Are other treatments replacing chemotherapy?
Instead, physicians are looking at a tumor’s specific genetic makeup to develop treatment plans that target its unique characteristics. While chemotherapy, which has long been used to treat patients with early stage breast cancer, is still an option, oncologists are starting to look at whether its use is necessary in every case because the treatment’s harsh side effects can impact patients’ quality of life.
With advances such as the molecular subtyping of early stage breast cancer, oncologists can better predict the prognosis of individual cancers and the benefit from treatment.
“For many women with early stage disease, this means we can avoid chemotherapy not only because it is toxic and possibly harmful, but most importantly, because we understand it may not benefit a particular patient with a low-risk profile,” says Dr. Sigrun Hallmeyer, an oncologist at Advocate Lutheran General Hospital in Park Ridge, Ill.
Researchers found an almost 14 percent decrease (34.5 to 21 percent) in chemotherapy in nearly 3,000 women in Georgia and Los Angeles who were being treated for early stage breast cancer between 2013 and 2015. The study also found that oncologists were recommending chemotherapy less often to this set of patients. Recommendation rates dropped from nearly 45 percent to 31.6 percent over the course of the study.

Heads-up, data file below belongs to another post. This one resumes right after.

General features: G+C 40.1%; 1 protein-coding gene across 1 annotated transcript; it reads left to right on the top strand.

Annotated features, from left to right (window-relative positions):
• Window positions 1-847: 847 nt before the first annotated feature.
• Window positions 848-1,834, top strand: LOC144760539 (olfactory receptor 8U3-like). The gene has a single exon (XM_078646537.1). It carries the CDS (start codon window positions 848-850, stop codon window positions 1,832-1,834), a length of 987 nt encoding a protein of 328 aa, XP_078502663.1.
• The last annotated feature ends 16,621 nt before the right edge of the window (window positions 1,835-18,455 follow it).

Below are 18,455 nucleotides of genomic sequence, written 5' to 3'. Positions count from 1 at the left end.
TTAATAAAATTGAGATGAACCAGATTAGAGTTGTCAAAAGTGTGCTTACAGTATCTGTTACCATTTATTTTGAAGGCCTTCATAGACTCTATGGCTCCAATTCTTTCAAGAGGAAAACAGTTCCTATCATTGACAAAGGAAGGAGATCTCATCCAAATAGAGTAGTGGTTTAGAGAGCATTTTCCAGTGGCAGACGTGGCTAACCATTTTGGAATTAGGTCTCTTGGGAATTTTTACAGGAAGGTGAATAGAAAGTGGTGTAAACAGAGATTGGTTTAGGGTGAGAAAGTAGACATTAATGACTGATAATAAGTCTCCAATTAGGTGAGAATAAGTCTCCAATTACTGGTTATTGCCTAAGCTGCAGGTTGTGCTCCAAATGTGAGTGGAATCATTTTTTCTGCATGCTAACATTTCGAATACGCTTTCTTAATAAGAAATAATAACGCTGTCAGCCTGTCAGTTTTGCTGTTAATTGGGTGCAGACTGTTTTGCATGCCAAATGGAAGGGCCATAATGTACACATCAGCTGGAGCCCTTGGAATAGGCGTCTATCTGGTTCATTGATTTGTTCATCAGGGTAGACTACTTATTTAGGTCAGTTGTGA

The guidelines for treating early stage breast cancer, which can include surgery and radiation therapy, chemotherapy and hormonal therapy, haven’t changed, but as personalized medicine continues to advance, it’s likely patients’ treatment plans will be selected based on what testing confirms is the right treatment for the right patient at the right time. That treatment plan may or may not include chemotherapy.
“Despite dramatically lower utilization of chemotherapy, short-term and long-term survival rates for breast cancer patients have significantly improved in the last two decades – and that is because of better treatment selection, not more or less chemotherapy,” says Dr. Hallmeyer.
Dr. Hallmeyer says there are two tests, Mammaprint and Oncotype, commonly ordered in the U.S. that help oncologists determine which treatment options are most effective for a patient.
“When a low-risk profile is detected, physicians will recommend hormonal (anti-estrogen) therapy in lieu of chemotherapy – these are tablets that are taken by mouth typically for a duration of five years, with a very good side effect and tolerance profile,” says Dr. Hallmeyer.
Every case is unique. Consult with your physician to determine the best treatment plan for you.
About the Author
Colette A. Harris, health enews contributor, is the public affairs and marketing coordinator at Advocate Lutheran General Hospital in Park Ridge, Il. She holds a Master of Science degree in journalism from Northwestern’s Medill School of Journalism and has nearly a decade of experience writing about health and wellness, which are her passions. When she’s not writing, you can find her practicing yoga, cooking, reading, or traveling.